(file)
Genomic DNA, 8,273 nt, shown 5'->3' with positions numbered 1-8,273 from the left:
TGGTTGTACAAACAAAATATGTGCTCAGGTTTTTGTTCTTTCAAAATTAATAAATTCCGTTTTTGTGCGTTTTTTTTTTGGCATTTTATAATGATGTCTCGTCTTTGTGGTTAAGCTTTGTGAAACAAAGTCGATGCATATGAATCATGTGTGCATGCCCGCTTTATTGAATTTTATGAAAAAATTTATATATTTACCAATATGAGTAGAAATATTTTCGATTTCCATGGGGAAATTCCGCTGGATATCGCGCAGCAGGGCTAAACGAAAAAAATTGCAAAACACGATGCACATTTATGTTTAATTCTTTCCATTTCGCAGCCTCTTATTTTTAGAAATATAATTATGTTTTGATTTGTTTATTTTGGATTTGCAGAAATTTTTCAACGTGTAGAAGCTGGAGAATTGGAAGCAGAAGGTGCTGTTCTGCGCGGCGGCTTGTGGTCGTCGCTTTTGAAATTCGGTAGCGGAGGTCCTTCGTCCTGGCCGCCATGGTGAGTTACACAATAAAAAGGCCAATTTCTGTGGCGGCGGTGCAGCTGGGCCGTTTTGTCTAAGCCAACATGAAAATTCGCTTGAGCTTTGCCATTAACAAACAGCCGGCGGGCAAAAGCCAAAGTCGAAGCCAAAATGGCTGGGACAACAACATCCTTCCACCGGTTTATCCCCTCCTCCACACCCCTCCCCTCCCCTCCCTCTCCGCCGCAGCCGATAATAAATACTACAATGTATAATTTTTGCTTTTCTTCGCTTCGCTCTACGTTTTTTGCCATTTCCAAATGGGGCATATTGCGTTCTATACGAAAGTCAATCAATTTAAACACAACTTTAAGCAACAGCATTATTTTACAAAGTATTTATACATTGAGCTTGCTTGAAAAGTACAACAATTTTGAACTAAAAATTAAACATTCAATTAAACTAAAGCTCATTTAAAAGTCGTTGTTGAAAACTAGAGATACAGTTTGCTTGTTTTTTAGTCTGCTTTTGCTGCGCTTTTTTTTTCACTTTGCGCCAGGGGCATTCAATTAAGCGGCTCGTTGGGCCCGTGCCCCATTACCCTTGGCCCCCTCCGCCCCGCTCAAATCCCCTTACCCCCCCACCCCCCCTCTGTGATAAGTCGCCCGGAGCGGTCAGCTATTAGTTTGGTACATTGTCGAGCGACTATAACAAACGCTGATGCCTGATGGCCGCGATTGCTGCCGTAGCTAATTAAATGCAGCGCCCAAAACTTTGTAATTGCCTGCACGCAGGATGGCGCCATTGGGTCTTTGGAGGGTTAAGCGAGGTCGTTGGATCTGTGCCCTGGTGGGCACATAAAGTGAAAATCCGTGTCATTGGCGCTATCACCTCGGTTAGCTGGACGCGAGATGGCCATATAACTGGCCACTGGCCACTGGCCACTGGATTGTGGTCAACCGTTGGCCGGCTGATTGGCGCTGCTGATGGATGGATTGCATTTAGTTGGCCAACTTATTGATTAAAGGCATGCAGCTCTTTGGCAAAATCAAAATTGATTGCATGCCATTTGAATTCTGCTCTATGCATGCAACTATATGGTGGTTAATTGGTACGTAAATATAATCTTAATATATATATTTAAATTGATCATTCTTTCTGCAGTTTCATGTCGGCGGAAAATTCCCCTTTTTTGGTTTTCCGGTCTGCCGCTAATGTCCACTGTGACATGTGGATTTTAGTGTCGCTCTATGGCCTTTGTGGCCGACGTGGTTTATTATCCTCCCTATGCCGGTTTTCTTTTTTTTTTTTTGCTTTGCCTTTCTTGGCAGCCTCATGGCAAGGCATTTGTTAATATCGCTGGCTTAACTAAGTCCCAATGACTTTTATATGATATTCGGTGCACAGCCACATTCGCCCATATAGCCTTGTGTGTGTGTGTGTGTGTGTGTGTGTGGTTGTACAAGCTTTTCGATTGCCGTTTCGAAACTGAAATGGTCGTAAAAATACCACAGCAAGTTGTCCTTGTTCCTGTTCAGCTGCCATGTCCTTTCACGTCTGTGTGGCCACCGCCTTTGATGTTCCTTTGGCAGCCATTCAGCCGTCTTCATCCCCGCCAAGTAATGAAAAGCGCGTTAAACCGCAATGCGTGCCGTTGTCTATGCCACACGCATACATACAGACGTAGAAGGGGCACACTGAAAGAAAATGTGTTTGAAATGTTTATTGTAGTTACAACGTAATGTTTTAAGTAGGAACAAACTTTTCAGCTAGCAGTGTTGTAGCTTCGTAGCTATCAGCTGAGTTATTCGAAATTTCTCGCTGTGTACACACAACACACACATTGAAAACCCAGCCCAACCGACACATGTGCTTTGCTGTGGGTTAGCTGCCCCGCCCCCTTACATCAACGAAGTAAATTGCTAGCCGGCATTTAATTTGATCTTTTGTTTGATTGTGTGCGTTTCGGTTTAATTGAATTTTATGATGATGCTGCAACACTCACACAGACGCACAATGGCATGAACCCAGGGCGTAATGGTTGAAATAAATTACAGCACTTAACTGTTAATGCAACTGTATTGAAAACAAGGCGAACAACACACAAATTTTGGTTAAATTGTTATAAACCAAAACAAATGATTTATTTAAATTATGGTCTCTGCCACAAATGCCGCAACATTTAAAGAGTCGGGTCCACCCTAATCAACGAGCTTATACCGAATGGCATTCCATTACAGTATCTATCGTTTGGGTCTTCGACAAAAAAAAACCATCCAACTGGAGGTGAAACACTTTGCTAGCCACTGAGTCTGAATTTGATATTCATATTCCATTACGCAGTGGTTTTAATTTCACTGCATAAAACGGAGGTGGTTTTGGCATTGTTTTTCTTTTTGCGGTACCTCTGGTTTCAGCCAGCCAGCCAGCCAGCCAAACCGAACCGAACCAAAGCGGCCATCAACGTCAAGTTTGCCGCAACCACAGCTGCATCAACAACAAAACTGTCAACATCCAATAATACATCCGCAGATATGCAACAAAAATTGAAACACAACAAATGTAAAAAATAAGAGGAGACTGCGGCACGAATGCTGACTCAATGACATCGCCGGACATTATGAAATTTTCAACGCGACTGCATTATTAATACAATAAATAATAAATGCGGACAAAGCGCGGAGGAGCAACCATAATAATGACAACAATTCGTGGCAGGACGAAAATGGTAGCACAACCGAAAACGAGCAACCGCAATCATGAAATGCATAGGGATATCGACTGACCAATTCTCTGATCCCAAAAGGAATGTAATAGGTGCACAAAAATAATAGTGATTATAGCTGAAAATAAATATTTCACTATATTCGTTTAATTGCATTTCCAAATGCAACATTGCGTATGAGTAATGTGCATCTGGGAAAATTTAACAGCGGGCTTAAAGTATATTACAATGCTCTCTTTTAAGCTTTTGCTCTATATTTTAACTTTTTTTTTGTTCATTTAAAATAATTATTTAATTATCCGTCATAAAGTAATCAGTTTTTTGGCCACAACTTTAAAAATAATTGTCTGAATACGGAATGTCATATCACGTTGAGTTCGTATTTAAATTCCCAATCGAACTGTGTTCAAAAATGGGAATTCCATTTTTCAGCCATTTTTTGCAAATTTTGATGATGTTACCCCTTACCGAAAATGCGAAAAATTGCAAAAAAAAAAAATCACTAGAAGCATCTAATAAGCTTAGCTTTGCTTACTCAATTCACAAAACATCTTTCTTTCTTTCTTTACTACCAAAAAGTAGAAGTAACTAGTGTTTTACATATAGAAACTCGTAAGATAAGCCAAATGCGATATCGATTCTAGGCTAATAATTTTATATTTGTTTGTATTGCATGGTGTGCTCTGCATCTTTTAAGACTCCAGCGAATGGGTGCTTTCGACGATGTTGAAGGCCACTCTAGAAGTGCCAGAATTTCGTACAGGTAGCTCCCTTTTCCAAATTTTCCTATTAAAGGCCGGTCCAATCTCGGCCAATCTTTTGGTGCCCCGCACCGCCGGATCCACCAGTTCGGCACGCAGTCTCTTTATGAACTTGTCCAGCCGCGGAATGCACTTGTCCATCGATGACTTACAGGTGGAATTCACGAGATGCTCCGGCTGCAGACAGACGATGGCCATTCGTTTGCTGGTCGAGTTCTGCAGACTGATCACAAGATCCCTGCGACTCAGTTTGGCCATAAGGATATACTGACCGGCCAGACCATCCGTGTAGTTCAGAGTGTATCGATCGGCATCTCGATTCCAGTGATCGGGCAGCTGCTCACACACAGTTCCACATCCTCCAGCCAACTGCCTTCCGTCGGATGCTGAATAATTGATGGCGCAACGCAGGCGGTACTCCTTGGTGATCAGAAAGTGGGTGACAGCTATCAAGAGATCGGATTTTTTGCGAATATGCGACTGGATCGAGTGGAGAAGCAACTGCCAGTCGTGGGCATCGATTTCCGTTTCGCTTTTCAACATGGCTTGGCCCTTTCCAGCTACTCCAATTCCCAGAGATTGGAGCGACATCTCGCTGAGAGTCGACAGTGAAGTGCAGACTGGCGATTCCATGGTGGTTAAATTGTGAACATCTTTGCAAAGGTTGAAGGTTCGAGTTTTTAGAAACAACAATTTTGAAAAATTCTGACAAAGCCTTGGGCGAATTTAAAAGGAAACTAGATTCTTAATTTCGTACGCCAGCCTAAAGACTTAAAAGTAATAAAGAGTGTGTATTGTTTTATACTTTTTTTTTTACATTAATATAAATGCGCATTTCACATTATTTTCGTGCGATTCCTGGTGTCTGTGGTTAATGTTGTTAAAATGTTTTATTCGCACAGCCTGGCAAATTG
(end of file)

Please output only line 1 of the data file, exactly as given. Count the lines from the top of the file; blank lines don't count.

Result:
Genomic DNA, 8,273 nt, shown 5'->3' with positions numbered 1-8,273 from the left: